With the equation complete, the main question remains how all those elements have actually shaped the human capital and its productivity, the possible connections between the wave of digitization and the working environment, the critical impact the cloud has on the human capital and its outcomes, the general expression of the market and the knowledge versus human competencies and skills, etc. The current research is based on a quantitative study on the dimension of the gig economy, namely the human capital and the human cloud industry, and the knowledge economy, including the usability of the ICT derived systems, infrastructures, and processes.
The importance of digitization has led to a focus of research either on the impact of digitization at the macroeconomic level, highlighting mixed effects (beneficial or partially beneficial) on economic and social welfare [4,5,6,7], or at the microeconomic level [8]. The effect of the digitization on the welfare of the population depends on the implemented technology type [4,5,6], on the level of economic development [5], on how the measurement of the income inequality is done [6], on the multiplication effect of the digitization extension and the growth of the Gross Domestic Product (GDP) per capita [6,7,8].
At the microeconomic level, the effect of the Internet on business performance shows the difficulty of measurement due to underuse of digital technologies, limited access to state-of-the-art technologies, different confidence levels in people using these technologies, difficulties in capturing complementary organizational investments to ensure efficient use of digital technologies [9], the need to requalify human capital in order to capitalize on the potential of technologies [10]. Considering the body of research on the topic, a limited number of studies analyze the effects of digitization in the Central and Eastern European Countries (CEECs) of the European Union (EU), and even fewer highlight the effect of digitization and human capital on welfare [11,12,13]; most analyze the effect of ICT on the economy by focusing on variables such as the Internet, telecommunications, ICT infrastructure, ICT equipment [14]. CEECs is an OECD (Organization for Economic Co-operation and Development) term for the group of countries comprised of Albania, Bulgaria, Croatia, the Czech Republic, Hungary, Poland, Romania, the Slovak Republic, Slovenia, and the three Baltic States: Estonia, Latvia and Lithuania. We are studying this group without Albania, which is not an EU member, because we are willing to see the gap to Western countries; we will use the acronym CEECs.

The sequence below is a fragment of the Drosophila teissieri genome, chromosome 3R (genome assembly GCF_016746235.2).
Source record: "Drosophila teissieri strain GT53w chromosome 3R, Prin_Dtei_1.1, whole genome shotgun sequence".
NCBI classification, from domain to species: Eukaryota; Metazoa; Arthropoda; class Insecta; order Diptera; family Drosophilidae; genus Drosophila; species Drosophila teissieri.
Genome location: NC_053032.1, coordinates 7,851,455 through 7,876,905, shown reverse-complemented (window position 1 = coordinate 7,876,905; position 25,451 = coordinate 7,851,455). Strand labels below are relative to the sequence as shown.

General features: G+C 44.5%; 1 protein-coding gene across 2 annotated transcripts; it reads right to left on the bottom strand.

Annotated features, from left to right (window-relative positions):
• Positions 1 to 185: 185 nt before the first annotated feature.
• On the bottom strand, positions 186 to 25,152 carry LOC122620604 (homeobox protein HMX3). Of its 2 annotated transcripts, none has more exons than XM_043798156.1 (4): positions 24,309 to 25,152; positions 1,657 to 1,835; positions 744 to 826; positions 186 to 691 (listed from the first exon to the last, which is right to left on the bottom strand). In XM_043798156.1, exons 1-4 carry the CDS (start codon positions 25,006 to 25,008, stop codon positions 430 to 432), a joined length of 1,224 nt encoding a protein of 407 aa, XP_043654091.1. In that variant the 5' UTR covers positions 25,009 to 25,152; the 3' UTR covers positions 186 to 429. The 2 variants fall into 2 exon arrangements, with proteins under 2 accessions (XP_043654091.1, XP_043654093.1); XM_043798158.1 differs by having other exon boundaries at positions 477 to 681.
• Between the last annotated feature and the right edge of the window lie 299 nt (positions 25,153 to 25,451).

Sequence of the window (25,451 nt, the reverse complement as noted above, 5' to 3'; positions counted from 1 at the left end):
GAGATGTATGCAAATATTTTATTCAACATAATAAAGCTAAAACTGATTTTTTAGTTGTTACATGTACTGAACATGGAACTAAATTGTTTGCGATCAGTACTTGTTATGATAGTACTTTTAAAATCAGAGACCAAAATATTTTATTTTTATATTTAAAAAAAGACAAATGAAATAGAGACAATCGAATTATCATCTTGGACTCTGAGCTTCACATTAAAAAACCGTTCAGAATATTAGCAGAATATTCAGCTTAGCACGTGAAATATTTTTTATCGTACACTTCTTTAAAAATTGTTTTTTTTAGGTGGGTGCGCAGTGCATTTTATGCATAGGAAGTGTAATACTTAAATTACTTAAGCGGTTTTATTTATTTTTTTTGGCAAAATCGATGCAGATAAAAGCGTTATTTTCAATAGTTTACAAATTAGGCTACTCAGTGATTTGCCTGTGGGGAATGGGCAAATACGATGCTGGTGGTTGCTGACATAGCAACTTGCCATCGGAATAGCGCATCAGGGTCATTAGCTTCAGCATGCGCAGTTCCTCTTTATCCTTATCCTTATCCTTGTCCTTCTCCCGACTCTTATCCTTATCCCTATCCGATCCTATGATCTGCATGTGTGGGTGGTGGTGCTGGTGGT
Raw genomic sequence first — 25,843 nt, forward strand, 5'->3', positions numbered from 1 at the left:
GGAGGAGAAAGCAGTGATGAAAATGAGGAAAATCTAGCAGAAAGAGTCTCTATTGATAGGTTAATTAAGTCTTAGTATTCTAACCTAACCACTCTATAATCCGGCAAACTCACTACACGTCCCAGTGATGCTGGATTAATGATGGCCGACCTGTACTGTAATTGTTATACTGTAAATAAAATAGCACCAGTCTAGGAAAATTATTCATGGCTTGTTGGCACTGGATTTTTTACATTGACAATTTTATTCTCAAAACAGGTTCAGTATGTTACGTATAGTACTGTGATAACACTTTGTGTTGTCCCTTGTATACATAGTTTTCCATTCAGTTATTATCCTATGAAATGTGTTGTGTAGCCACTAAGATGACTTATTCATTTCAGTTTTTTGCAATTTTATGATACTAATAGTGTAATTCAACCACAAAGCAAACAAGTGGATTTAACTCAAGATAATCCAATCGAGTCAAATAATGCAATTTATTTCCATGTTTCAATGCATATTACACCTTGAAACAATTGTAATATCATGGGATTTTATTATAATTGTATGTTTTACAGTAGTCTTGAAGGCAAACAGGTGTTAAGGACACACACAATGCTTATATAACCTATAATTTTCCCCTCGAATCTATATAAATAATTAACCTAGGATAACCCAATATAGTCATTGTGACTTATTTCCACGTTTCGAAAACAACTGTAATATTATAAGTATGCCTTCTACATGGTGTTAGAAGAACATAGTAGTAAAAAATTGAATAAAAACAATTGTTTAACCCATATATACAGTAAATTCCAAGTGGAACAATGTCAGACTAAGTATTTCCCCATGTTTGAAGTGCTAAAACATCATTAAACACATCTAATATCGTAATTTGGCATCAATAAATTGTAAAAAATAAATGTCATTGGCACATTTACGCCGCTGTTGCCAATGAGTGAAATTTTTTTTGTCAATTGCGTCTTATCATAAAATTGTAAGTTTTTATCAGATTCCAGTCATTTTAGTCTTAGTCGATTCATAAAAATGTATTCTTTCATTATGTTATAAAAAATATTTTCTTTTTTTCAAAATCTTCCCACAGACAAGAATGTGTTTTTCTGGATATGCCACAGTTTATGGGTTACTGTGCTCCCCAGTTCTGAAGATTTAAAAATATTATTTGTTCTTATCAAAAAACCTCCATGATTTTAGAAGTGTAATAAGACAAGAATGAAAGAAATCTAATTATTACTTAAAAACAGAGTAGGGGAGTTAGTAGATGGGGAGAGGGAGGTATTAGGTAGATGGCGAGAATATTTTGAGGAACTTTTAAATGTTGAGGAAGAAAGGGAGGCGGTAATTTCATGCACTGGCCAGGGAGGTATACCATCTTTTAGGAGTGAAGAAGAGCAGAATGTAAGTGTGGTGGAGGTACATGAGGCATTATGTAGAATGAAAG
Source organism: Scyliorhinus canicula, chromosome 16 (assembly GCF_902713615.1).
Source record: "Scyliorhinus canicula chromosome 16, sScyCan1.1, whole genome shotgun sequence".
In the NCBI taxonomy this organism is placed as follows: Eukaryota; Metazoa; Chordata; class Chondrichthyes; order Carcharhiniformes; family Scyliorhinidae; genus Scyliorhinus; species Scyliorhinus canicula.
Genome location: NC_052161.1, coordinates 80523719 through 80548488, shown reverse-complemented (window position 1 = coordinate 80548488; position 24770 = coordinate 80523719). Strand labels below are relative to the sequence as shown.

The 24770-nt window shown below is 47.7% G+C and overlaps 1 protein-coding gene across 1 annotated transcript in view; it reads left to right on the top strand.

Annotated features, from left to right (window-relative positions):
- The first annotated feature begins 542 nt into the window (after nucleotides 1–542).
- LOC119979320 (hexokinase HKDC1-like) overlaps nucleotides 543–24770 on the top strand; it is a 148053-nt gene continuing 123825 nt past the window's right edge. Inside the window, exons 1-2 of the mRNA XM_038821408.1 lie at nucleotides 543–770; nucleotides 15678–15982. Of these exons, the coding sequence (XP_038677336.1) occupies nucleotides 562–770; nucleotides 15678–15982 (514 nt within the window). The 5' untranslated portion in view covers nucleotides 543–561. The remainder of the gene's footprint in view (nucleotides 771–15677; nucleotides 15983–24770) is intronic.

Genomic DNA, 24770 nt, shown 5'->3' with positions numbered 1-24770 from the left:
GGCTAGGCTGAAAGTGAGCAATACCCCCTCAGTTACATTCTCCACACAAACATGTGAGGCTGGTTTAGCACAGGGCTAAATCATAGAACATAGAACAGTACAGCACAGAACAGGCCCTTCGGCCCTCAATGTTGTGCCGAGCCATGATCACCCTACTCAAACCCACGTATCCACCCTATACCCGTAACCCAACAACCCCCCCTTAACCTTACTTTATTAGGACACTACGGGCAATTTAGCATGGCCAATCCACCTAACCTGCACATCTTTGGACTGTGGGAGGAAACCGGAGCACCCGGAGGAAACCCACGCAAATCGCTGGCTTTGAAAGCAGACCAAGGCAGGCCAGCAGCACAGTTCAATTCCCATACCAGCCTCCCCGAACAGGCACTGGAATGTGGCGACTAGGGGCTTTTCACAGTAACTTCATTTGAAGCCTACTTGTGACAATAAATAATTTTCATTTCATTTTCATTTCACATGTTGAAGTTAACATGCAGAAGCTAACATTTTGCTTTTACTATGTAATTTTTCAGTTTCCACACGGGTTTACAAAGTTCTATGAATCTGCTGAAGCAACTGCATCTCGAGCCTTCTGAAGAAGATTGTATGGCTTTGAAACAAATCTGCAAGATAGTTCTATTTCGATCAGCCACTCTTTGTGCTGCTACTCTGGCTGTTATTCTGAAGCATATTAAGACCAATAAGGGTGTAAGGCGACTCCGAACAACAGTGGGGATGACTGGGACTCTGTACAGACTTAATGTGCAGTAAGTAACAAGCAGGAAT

The role of human capital in the development of the EU countries has been classified as one of the most advanced in using ICT, especially in the financial sector [15,16]. Moreover, aligning the entrepreneurship education to the ICT perspectives will determine a higher probability of coping with the contemporary challenges of businesses [17].
Using an endogenous model, Sequiera [18] analyzed the link between the R&D, existing technology and human capital to highlight the positive effect on the welfare and wealth of the nation, as a consequence of the governmental effort.
The current paper analyses the impact of human capital and digitization on the well-being of the general population, in eleven CEECs of the European Union: Bulgaria—BG, Croatia—HR, Czech Republic—CZ, Estonia—EE, Hungary—HU, Latvia—LV, Lithuania—LT, Poland—PL, Romania—RO, Slovak Republic—SK and Slovenia—SL. The researchers chose these countries with the scope of understanding the extent to which digitization and the transformations it induces in human capital contribute to the increasing welfare in these countries, thereby potentially closing the gaps between the studied countries and other EU developed member states. The questions to be answered in the study are the following:
  • To what extent does the adaptation of human capital to technological change and the increase in digitization in the CEECs contribute to the well-being of the population in these countries?
  • Do differences in the degree of digitization of economies influence the size of the effect of digitization on the well-being of the population?
Panel models with fixed effects and various indices for measuring the degree of digitization of savings were used to answer these questions. The originality and novelty of this work resides in the use of composite indices to highlight the combined effect of human capital and digitization on welfare, as previous studies have only approached one of these factors [19] for human capital and digitization [20,21]. Compared to other studies that analyzed the human capital from the perspective of the education level, this study uses the Human Development Index as proxy. Given that the use of this index captures both the effect of education and health, as essential factors in increasing human capital, and also the indicator on Internet access, it determines the possibility of human capital to use digital technologies in and out of the workplace. Additionally, to highlight the degree of digitization, two different compound indices were used in the two models: ICT Development Index (IDI), developed by International Telecommunication Union (ITU), in model one, and the Networked Readiness Index (NRI), developed by Word Economic Forum, in model two, that offer the possibility of highlighting how the differences in measuring the digitization of economies could influence the well-being of population.

2. Literature Review